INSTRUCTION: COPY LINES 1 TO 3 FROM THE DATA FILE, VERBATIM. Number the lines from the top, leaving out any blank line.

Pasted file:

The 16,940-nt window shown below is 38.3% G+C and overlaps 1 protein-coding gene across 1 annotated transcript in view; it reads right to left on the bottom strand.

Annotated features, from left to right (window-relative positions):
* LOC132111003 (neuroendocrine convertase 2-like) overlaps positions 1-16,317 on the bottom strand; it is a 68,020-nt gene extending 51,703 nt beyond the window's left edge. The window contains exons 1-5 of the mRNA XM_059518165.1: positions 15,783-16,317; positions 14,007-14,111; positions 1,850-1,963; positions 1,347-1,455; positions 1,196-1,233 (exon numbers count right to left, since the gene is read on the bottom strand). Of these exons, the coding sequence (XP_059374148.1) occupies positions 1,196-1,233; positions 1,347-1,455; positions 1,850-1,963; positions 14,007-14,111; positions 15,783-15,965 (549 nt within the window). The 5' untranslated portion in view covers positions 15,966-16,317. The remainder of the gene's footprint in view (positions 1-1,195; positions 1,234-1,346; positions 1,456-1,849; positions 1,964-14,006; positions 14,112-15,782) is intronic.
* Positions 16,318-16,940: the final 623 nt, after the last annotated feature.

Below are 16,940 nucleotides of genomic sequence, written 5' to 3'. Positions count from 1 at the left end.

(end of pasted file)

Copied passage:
The 16,940-nt window shown below is 38.3% G+C and overlaps 1 protein-coding gene across 1 annotated transcript in view; it reads right to left on the bottom strand.

Annotated features, from left to right (window-relative positions):
* LOC132111003 (neuroendocrine convertase 2-like) overlaps positions 1-16,317 on the bottom strand; it is a 68,020-nt gene extending 51,703 nt beyond the window's left edge. The window contains exons 1-5 of the mRNA XM_059518165.1: positions 15,783-16,317; positions 14,007-14,111; positions 1,850-1,963; positions 1,347-1,455; positions 1,196-1,233 (exon numbers count right to left, since the gene is read on the bottom strand). Of these exons, the coding sequence (XP_059374148.1) occupies positions 1,196-1,233; positions 1,347-1,455; positions 1,850-1,963; positions 14,007-14,111; positions 15,783-15,965 (549 nt within the window). The 5' untranslated portion in view covers positions 15,966-16,317. The remainder of the gene's footprint in view (positions 1-1,195; positions 1,234-1,346; positions 1,456-1,849; positions 1,964-14,006; positions 14,112-15,782) is intronic.